Available for Interviews:
Dr. Karyn Eilber, Dr. Jennifer Anger, or Dr. Victoria Scott
Interview one or all of the “Down There Doctors.” Dr. Eilber, Dr. Anger, and Dr. Scott are a team of urogynecologists and a powerful resource for all things people are generally hesitant to discuss. They are also the authors of the newly released book, A Woman’s Guide to Her Pelvic Floor: What the F*@# Is Going on Down There?
What the Doctors Can Say about
Hormone Replacement Therapy:
It seems like the only attention medical devices for women gets is negative: silicone breast implants, vaginal mesh, and morcellation. So are there any medical devices for women that are good? Yes! And many are for women’s pelvic health.
- First of all, it’s worth noting that while silicone implants, mesh, and morcellation have received negative publicity, these are all still available for women because, when used appropriately, they have helped many women.
- Mesh urethral slings are considered the gold standard for treating stress urinary incontinence because of their high success rates and low complication rates.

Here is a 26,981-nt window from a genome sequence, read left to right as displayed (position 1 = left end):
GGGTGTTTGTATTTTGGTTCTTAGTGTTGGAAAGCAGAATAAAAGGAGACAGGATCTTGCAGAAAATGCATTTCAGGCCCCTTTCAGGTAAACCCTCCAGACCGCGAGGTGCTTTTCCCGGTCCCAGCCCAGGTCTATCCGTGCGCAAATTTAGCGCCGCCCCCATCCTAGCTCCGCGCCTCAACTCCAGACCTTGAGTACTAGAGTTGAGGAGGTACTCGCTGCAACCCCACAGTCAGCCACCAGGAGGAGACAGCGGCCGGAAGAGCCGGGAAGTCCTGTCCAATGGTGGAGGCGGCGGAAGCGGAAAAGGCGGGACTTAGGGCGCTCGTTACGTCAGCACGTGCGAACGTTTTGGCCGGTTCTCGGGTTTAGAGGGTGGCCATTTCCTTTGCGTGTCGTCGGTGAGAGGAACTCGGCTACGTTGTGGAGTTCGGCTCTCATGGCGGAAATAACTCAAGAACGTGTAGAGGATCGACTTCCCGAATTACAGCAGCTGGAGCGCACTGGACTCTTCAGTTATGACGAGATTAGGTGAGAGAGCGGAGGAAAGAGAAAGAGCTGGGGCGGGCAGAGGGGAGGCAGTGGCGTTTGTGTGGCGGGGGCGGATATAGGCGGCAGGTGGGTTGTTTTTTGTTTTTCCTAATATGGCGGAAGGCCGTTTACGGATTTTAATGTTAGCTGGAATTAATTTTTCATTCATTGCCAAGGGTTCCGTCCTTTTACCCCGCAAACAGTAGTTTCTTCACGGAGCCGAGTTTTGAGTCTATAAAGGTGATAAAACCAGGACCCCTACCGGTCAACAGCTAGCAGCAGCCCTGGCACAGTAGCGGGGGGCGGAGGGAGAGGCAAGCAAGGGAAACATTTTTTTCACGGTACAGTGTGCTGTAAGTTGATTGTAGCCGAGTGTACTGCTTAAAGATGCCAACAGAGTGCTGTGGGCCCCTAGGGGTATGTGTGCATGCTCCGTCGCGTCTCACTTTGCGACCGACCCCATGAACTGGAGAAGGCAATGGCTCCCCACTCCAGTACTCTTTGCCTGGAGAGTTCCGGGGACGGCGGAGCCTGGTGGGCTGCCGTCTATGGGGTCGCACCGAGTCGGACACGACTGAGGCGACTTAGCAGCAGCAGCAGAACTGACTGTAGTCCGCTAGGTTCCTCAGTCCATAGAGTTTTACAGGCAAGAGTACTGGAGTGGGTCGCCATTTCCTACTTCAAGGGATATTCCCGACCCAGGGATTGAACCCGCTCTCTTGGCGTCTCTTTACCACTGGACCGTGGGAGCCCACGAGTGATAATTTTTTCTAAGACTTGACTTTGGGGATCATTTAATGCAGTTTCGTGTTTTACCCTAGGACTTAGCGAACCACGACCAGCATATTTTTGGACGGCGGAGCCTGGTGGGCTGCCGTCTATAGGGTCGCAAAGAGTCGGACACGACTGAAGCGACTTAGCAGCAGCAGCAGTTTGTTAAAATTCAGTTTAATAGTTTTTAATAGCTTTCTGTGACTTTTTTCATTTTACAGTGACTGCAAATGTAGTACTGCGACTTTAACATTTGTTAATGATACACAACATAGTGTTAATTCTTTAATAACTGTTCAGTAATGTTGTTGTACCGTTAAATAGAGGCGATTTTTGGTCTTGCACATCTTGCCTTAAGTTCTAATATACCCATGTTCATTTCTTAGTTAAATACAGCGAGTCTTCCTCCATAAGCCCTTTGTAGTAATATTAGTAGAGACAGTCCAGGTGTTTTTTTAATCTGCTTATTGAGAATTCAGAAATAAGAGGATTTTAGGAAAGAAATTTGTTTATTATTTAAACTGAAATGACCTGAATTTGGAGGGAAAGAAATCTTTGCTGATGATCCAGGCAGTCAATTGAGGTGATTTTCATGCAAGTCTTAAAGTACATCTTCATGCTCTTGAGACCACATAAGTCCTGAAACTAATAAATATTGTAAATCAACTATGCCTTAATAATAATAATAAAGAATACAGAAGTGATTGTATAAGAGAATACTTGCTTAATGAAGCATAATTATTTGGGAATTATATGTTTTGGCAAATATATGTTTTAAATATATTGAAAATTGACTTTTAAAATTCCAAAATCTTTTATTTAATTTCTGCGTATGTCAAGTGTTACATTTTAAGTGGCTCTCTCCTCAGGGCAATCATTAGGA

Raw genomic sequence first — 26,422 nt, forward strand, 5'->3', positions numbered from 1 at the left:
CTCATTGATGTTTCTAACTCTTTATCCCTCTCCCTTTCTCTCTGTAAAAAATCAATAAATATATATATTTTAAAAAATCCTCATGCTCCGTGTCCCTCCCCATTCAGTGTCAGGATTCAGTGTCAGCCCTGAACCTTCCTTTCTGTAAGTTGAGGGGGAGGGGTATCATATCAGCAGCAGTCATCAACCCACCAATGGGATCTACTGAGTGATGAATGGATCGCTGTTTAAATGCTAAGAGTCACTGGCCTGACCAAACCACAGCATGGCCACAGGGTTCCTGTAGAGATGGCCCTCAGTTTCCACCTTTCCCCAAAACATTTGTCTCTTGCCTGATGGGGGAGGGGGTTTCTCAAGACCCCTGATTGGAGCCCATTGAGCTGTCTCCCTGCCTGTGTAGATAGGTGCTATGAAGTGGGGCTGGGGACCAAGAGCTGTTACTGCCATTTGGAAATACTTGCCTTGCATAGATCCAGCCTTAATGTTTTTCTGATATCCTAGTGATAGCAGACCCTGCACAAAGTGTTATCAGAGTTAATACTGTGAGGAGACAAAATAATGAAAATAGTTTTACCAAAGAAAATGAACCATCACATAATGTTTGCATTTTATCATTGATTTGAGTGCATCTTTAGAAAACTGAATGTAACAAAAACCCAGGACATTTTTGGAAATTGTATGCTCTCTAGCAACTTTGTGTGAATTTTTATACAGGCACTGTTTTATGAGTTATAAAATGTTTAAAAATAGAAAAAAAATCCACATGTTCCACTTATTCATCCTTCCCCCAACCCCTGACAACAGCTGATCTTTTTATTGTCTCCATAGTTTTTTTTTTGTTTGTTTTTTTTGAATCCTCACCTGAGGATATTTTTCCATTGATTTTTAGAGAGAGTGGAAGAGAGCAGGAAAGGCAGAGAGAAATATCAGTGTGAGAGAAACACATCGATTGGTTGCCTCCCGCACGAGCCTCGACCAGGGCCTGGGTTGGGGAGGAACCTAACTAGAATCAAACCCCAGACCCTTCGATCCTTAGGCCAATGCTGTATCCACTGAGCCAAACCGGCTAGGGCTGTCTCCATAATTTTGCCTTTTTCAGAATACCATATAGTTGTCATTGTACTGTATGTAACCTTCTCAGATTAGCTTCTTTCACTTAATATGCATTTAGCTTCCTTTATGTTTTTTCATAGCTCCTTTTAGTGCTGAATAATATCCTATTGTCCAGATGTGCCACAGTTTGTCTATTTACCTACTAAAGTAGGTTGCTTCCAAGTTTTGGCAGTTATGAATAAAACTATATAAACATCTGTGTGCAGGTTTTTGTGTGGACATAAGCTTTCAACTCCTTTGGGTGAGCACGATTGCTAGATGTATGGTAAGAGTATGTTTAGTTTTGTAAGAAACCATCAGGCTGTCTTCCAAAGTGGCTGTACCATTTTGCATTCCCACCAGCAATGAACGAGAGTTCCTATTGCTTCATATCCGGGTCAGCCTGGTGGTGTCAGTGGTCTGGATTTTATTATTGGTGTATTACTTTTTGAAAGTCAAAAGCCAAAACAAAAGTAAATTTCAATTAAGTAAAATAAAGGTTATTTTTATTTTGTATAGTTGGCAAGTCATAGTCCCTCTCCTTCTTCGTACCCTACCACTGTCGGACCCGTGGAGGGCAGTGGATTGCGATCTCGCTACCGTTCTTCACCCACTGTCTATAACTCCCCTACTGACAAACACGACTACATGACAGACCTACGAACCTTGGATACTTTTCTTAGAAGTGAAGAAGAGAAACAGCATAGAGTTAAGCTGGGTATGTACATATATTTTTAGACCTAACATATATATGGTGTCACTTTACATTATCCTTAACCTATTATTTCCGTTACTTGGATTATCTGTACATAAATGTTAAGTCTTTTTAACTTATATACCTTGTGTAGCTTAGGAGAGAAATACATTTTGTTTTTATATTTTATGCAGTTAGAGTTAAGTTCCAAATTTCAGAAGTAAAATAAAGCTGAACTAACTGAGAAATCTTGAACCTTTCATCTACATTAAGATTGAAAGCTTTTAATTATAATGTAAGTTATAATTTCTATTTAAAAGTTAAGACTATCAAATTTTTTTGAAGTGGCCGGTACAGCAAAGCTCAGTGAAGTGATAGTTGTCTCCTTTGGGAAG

- The procedure typically takes 30 minutes or less and is performed on an outpatient basis.
- Many doctors allow women to resume exercise within a few weeks of surgery.
- If you suffer from an overactive bladder and you don’t want to take medication, it doesn’t work, it causes severe side effects, or all of the above; some treatments are directed at the bladder nerves to relieve the symptoms of urinary frequency, urgency, and urgency incontinence.
- Tibial nerve stimulation is aimed at a branch of the bladder nerve at the inner ankle. The treatment is similar to acupuncture in that a needle is placed on the nerve at the inner ankle, but an electrical current is applied to “retrain” the nerve. Treatment initially is weekly, then monthly.
- The main bladder nerve is treated with sacral nerve stimulation using an implant similar to a heart pacemaker. Continuous treatment is the main difference between this and tibial nerve stimulation, besides being an implant.
Dr. Eilber, Dr. Anger, and Dr. Scott are the “Down There Doctors,” a team of urogynecologists and a powerful resource for all things people are generally hesitant to talk about. They are also the authors of the newly released book, A Woman’s Guide to Her Pelvic Floor: Watt the F*@# Is Going on Down There?
They are urogynecologists committed to improving women’s lives by providing education and treatment for pelvic health problems. They are moms, wives, wellness experts, and surgeons who are passionate about using evidence-based medicine, holistic approaches, and our combined 50 years of experience to motivate and empower women with knowledge and control over what is going on down there!
The Down There Doctors wrote this book because they felt it was long overdue and felt women shouldn’t have to figure out many difficult things independently.
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Success In Media, Inc.